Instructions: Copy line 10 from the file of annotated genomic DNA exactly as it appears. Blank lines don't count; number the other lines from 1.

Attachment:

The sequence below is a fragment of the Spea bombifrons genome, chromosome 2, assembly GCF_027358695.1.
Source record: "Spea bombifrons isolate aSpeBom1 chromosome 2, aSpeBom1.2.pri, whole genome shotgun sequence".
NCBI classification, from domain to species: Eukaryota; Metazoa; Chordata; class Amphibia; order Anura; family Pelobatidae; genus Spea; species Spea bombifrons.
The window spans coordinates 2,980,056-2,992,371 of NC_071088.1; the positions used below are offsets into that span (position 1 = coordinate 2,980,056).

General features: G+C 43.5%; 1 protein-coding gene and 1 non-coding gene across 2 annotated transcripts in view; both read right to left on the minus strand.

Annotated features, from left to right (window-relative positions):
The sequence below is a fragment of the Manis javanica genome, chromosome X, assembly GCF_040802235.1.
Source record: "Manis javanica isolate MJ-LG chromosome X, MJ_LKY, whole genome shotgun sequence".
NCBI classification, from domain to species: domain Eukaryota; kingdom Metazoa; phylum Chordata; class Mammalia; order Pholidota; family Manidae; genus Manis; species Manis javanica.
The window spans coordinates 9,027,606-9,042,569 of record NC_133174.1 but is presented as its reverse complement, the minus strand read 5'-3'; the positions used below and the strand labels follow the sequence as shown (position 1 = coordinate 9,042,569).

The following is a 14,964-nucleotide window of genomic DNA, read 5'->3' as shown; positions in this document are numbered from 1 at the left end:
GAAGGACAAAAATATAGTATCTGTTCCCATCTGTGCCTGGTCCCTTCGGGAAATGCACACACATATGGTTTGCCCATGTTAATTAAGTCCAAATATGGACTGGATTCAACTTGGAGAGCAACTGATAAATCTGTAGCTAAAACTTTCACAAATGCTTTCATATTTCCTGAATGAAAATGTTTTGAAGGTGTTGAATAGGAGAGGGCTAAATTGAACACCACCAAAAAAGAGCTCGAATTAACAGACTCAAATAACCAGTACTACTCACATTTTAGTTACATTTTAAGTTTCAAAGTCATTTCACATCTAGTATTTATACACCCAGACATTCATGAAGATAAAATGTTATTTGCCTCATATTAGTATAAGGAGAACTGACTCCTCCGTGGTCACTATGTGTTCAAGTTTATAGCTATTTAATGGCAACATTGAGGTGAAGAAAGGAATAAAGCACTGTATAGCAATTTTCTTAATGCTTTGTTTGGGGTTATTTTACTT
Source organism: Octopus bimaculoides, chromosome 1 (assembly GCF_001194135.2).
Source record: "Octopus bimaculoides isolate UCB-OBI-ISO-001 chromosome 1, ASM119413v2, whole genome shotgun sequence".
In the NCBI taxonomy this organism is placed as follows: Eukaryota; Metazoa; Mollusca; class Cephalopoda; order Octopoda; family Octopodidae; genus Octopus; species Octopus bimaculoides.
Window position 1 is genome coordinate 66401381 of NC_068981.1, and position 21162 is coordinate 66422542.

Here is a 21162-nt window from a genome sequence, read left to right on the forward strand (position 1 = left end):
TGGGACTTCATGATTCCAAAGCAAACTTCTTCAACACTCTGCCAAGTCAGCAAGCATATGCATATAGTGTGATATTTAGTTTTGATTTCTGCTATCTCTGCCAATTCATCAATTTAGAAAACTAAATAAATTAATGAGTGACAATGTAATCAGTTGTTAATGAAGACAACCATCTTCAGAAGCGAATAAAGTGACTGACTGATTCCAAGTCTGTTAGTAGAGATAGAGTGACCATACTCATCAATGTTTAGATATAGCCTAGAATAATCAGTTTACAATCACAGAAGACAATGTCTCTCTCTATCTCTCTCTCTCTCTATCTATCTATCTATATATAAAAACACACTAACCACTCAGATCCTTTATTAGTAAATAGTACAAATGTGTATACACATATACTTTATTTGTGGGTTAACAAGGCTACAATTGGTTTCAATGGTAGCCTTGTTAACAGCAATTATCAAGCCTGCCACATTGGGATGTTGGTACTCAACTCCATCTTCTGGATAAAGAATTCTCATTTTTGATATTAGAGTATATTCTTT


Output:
The window spans coordinates 9,027,606-9,042,569 of record NC_133174.1 but is presented as its reverse complement, the minus strand read 5'-3'; the positions used below and the strand labels follow the sequence as shown (position 1 = coordinate 9,042,569).